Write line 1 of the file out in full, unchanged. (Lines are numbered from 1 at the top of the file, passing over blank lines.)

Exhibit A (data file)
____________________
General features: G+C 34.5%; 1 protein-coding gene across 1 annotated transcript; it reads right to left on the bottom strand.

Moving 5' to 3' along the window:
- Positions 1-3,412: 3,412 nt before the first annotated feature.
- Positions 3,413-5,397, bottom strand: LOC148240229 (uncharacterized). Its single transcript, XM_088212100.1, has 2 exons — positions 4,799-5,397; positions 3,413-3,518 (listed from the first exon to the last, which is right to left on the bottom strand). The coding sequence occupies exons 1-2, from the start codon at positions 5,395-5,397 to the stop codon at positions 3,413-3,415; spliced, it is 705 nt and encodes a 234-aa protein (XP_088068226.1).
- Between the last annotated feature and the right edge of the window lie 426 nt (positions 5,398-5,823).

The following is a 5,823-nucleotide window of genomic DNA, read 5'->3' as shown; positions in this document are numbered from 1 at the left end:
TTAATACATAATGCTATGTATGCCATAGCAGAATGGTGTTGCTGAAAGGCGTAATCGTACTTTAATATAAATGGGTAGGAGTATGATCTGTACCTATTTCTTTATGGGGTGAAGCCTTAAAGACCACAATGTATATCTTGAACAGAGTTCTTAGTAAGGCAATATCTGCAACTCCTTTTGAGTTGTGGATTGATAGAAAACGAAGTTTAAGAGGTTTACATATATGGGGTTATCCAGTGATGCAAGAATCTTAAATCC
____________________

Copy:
General features: G+C 34.5%; 1 protein-coding gene across 1 annotated transcript; it reads right to left on the bottom strand.